Heart rate changes

I guess I don't understand how the PM works.  I am 100% paced due to bradycardia - rate was between 25-30 bpm.  So my PM is set for a rate of 60 bpm.  What makes my rate go above 60 when I exercise if the PM is set for 60?  This makes me think that my heart takes over the pacing when I require a rate greater than 60, but I thought my heart could no longer do the pacing.  What am I missing here?


Okay, thanks very much for the responses..  I was definitely in the dark regarding the Rate Response function.  That clears up a lot!  I just had my annual "inspection" by the technician.  I wish I had known about this before the exam - it would have generated some questions.  I guess they can wait until next year.


Pacemaker tech

by Theknotguy - 2019-01-10 23:04:42

Understanding how the pacemaker works can be very hard.  That's why they pay the EP the big bucks.  

Basically the pacemaker "watches" your heart rate.  It senses when you need increased activity and initiates a heart beat in the atria, then it watches  to see if the ventricles kick in a few milliseconds after the atrial beat.  For most of us, if the pacemaker sees your heart has initiated a beat, it just sits there and does nothing.  As soon as the atrial beat kicks off, the pacemaker starts a timer to see if the ventricles initiate their beat.  If they do within a  proscribed time, once again, the pacemaker sits there and does nothing.  Even though you are 100% paced, activity requiring an increased heart rate can  be monitored by the pacemaker.  Basically the pacemaker is running a constant timer and is waiting to initiate a heartbeat.  If a heartbeat is needed it will initiate one, otherwise it just sits there.  ICD's are different and I don't know enough about them to get into a discussion.  

The pacemaker keeps a running watch on your heart rate.  It uses an algorithm to time when your heartbeat is supposed to happen.  In the older models they weren't as responsive and there would sometimes be a lag between the time you really needed a heartbeat and when the heartbeat was initiated.  This lag was called chronotropic incompetence.  Obviously the pacemaker doesn't react as fast as your natural, organic heartbeat.  Right after I got my  pacemaker I went for cardio rehab because there would be a lag.  I had to learn how fast the pacemaker would start my heartbeat.  At first, it didn't start as fast as I would like and I'd run out of air.  I'd just stand there gasping .  Over time, my body has adjusted and I don't have as much trouble.  Oh, and my pacemaker has an accelerometer.  So it will sense if I start to move quickly and it will kick up my heart rate to adjust.  (If I'm riding in a bouncing truck it will sometimes fool my accelerometer into thinking I'm running and kick up my heart rate too.  Fun!)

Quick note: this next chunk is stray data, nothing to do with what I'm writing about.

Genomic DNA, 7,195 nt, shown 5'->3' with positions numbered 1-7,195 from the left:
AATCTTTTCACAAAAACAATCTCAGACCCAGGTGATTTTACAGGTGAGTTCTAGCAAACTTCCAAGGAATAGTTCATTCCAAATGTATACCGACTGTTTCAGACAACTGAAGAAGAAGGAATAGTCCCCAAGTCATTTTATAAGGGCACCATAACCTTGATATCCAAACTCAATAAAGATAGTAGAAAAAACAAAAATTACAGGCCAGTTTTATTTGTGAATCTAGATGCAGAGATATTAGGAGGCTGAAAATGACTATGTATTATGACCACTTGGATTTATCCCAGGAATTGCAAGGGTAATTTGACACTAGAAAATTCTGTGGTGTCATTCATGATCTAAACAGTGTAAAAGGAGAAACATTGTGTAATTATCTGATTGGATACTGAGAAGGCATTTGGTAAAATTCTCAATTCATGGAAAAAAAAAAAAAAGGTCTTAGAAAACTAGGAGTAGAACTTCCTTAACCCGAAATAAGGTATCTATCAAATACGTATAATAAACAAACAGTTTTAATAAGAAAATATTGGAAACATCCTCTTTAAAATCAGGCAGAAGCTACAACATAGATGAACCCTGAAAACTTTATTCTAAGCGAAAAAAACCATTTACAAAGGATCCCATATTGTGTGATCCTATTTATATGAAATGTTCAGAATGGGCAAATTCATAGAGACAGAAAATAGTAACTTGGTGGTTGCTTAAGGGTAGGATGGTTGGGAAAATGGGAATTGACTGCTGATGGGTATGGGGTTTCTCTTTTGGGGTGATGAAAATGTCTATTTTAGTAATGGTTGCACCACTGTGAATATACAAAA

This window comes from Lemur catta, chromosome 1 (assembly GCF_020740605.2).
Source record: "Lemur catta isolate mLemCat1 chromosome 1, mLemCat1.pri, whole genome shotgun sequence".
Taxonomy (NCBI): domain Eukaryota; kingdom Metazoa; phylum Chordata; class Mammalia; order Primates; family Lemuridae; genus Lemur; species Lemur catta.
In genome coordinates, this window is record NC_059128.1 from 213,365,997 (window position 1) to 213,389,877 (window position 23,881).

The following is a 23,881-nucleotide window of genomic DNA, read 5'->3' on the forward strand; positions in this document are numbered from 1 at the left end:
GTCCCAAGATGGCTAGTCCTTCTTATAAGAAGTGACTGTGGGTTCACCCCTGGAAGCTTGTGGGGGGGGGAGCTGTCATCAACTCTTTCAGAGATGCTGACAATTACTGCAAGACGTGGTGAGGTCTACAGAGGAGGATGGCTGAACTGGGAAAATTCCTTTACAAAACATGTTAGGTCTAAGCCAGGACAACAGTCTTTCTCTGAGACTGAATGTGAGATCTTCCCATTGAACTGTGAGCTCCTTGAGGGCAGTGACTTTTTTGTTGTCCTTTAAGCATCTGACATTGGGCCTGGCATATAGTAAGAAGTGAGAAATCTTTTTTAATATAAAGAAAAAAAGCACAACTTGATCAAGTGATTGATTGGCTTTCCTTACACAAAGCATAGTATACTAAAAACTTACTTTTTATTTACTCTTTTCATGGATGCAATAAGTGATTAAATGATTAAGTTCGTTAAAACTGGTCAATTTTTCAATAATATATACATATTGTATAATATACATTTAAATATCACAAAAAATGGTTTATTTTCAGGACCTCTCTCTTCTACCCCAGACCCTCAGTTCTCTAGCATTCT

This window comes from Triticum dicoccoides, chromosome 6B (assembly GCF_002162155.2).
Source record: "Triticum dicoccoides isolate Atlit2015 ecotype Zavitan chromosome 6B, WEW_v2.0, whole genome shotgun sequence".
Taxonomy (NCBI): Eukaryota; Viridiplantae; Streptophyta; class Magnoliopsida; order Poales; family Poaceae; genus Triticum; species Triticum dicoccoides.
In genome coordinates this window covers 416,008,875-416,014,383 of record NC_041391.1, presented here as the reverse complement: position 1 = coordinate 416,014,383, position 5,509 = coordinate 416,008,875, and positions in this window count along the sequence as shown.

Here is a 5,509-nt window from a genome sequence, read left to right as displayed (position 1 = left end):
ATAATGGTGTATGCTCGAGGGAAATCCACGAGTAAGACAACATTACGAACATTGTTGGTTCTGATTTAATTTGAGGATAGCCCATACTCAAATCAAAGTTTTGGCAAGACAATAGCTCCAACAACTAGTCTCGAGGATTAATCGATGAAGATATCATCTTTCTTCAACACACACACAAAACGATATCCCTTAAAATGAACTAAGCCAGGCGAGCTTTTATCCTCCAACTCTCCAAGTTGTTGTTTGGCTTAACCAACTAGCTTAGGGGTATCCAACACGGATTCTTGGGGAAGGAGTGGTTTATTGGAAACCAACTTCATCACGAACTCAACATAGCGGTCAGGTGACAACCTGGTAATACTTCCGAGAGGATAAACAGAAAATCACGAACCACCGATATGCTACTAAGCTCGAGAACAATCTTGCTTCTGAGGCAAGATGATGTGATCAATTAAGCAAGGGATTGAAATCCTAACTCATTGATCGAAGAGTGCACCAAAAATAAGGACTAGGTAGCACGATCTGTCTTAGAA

Your pacemaker is an amazing piece of equipment.  In addition to keeping your heart going, it also keeps statistical information.  Mine keeps track of how many times it needed to initiate a heartbeat in the atria, how many times it needed to initiate a heartbeat in the ventricles, how many times I've been in afib, how long the afib lasted, and what kind of afib I had, and much more.  That information is recalled whenever they do a reading.  Your EP can then use that information to track how your heart is doing and if any changes are needed in your treatment.  Another number it keeps track of is how much it paces.  Supposedly yours is set to 100%.  My pacemaker paces at 80-90%.  You don't want to get hung up on how much you pace.  You can't do anything about it anyway.  You pace what you pace.  

Pacemakers are often set to high and low rates.  The usual low number is 60, although some people have that number adjusted.  Pacemakers can keep your heart in rhythm up to a high number.  Mind is set to 120.  So if I do exercise and my heart rate goes up to 120, the pacemaker can keep pacing up to that  level.  If my heart rate goes over 120, the pacemaker just sits there and watches.  It lets my natural, organic pacemaker take over at that point.  

The longer you live with the pacemaker the more you become accustomed to it.  After five years I'll go days without thinking about my pacemaker.  It just sits there and does its job.  At first it's really hard to just take that on faith, but as you live with it longer you'll relax and get accustomed to it.  

Hope this helps.  The pacemaker gives you that second chance at a good life.  

What makes my rate go above 60?

by Gotrhythm - 2019-01-11 15:24:09

Theknotguy's repsonse is accurate and thorough. Given your question, I'd like to clarify one point.

You asked, "What makes my rate go above 60?"

In addition to timing beats and supplying one as needed, as Theknotguy explained, your pacemaker has a function called Rate Response. Your heartrate increases when your pacer senses activity.

Basically, it senses vibration (some pacers sense vibration and breathing) and interprets that as increased activity, and raises your heart rate accordingly. Rate Response can be programmed to be more or less sensitive to vibration.

Getting the right (for you) RR settings can make a big difference in having a pacemaker that helps you return to your normal life and do the things you want to do.

One downside of RR is that the sensors sense all vibration. It might react to something like riding in a car on a bumpy road--which can be disconcerting.

One final point. You know your base rate is set at 60 bpm. Do you know what your maximum is? The Rate Response will not increase your heartrate past the set maximum. If your heartrate goes above the set maximum, your heart has done it on its own.


by zawodniak2 - 2019-01-13 12:27:45

Great explanation. Thanks for taking the time for the comments. 👍


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